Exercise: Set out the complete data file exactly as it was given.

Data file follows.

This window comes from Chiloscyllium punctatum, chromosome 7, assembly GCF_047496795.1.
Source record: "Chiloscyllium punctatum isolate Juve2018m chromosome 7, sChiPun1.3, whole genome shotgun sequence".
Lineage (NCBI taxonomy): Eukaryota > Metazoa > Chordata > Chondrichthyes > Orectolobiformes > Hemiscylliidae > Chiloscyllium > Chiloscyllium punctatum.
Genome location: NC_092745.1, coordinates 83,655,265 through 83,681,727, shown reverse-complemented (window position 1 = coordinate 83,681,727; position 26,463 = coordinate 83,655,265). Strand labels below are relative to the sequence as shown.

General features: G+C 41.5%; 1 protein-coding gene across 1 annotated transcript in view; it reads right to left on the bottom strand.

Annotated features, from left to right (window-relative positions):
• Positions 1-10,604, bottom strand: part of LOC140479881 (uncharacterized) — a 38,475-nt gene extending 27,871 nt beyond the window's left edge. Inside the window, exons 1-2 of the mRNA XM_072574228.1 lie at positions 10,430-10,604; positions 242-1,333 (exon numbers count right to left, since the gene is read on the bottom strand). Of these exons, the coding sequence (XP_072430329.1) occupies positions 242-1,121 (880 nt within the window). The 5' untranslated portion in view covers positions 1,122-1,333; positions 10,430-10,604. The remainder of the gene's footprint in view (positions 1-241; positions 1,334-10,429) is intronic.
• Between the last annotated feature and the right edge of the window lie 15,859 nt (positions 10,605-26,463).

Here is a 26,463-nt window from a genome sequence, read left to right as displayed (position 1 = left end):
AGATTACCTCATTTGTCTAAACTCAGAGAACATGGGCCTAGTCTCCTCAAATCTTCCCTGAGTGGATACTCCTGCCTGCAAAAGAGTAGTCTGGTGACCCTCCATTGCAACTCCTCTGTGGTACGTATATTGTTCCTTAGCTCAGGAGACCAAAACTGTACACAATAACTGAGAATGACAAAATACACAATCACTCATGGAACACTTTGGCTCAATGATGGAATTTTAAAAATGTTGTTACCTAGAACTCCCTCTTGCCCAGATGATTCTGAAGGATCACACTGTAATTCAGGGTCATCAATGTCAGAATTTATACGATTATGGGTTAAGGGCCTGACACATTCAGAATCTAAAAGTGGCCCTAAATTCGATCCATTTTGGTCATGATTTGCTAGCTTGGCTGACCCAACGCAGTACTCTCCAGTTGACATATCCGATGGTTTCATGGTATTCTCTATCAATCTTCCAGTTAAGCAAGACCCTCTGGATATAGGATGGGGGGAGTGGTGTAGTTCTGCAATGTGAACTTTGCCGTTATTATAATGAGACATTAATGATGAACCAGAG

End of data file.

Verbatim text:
This window comes from Chiloscyllium punctatum, chromosome 7, assembly GCF_047496795.1.
Source record: "Chiloscyllium punctatum isolate Juve2018m chromosome 7, sChiPun1.3, whole genome shotgun sequence".
Lineage (NCBI taxonomy): Eukaryota > Metazoa > Chordata > Chondrichthyes > Orectolobiformes > Hemiscylliidae > Chiloscyllium > Chiloscyllium punctatum.
Genome location: NC_092745.1, coordinates 83,655,265 through 83,681,727, shown reverse-complemented (window position 1 = coordinate 83,681,727; position 26,463 = coordinate 83,655,265). Strand labels below are relative to the sequence as shown.

General features: G+C 41.5%; 1 protein-coding gene across 1 annotated transcript in view; it reads right to left on the bottom strand.

Annotated features, from left to right (window-relative positions):
• Positions 1-10,604, bottom strand: part of LOC140479881 (uncharacterized) — a 38,475-nt gene extending 27,871 nt beyond the window's left edge. Inside the window, exons 1-2 of the mRNA XM_072574228.1 lie at positions 10,430-10,604; positions 242-1,333 (exon numbers count right to left, since the gene is read on the bottom strand). Of these exons, the coding sequence (XP_072430329.1) occupies positions 242-1,121 (880 nt within the window). The 5' untranslated portion in view covers positions 1,122-1,333; positions 10,430-10,604. The remainder of the gene's footprint in view (positions 1-241; positions 1,334-10,429) is intronic.
• Between the last annotated feature and the right edge of the window lie 15,859 nt (positions 10,605-26,463).

Here is a 26,463-nt window from a genome sequence, read left to right as displayed (position 1 = left end):
AGATTACCTCATTTGTCTAAACTCAGAGAACATGGGCCTAGTCTCCTCAAATCTTCCCTGAGTGGATACTCCTGCCTGCAAAAGAGTAGTCTGGTGACCCTCCATTGCAACTCCTCTGTGGTACGTATATTGTTCCTTAGCTCAGGAGACCAAAACTGTACACAATAACTGAGAATGACAAAATACACAATCACTCATGGAACACTTTGGCTCAATGATGGAATTTTAAAAATGTTGTTACCTAGAACTCCCTCTTGCCCAGATGATTCTGAAGGATCACACTGTAATTCAGGGTCATCAATGTCAGAATTTATACGATTATGGGTTAAGGGCCTGACACATTCAGAATCTAAAAGTGGCCCTAAATTCGATCCATTTTGGTCATGATTTGCTAGCTTGGCTGACCCAACGCAGTACTCTCCAGTTGACATATCCGATGGTTTCATGGTATTCTCTATCAATCTTCCAGTTAAGCAAGACCCTCTGGATATAGGATGGGGGGAGTGGTGTAGTTCTGCAATGTGAACTTTGCCGTTATTATAATGAGACATTAATGATGAACCAGAG